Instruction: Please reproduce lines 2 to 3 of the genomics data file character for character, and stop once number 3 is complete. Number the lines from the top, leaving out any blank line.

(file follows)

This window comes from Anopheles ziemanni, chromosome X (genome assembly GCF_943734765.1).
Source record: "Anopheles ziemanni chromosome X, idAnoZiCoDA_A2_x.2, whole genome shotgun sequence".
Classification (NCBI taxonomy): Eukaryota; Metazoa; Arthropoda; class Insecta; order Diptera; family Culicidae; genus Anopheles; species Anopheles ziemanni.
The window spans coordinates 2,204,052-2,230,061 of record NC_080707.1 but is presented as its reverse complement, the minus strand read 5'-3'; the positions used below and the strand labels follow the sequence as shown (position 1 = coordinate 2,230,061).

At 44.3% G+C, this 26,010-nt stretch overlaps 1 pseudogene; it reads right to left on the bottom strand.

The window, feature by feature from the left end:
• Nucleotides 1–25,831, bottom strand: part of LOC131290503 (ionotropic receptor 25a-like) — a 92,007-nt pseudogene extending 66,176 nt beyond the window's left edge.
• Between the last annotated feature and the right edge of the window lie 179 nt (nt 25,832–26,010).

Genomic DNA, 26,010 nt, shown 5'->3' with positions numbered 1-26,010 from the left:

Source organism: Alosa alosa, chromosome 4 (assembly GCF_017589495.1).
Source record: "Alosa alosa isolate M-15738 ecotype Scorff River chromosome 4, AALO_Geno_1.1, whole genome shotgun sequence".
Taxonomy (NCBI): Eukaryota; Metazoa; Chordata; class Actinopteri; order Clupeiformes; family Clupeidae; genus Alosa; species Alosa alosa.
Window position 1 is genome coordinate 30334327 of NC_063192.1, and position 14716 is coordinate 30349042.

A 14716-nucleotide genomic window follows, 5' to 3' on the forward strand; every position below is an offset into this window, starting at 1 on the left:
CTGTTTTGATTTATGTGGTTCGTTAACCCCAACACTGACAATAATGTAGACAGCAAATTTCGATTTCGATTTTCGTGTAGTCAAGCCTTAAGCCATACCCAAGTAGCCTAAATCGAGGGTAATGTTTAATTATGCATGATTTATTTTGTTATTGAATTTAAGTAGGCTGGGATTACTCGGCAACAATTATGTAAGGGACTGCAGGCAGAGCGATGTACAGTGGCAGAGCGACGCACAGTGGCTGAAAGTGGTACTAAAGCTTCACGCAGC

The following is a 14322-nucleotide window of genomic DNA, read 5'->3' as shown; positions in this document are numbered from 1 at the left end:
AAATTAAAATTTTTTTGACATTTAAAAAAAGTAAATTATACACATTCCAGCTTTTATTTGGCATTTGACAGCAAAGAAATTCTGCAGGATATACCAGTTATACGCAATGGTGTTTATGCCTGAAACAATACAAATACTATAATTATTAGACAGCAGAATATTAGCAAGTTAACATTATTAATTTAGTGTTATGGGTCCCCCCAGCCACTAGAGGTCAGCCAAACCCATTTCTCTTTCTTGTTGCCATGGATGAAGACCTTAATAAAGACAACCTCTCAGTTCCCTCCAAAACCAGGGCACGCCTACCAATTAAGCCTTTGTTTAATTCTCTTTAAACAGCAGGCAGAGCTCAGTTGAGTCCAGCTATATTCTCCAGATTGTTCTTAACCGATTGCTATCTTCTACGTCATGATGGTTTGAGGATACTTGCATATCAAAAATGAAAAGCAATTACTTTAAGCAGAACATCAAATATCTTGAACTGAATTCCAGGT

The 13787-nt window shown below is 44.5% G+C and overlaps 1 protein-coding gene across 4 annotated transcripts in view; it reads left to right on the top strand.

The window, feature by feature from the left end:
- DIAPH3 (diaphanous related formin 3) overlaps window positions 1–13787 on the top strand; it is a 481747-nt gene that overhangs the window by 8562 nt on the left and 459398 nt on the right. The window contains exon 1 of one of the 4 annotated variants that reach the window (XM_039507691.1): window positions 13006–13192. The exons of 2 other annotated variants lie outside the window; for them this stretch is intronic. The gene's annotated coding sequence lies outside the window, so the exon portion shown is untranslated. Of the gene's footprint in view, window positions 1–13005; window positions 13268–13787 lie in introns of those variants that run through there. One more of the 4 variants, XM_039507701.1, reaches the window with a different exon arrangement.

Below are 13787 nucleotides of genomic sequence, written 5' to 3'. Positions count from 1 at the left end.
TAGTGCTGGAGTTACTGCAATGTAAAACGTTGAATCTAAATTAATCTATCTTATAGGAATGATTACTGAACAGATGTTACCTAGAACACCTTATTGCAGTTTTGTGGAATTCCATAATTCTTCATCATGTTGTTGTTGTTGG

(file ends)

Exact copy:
Source record: "Anopheles ziemanni chromosome X, idAnoZiCoDA_A2_x.2, whole genome shotgun sequence".
Classification (NCBI taxonomy): Eukaryota; Metazoa; Arthropoda; class Insecta; order Diptera; family Culicidae; genus Anopheles; species Anopheles ziemanni.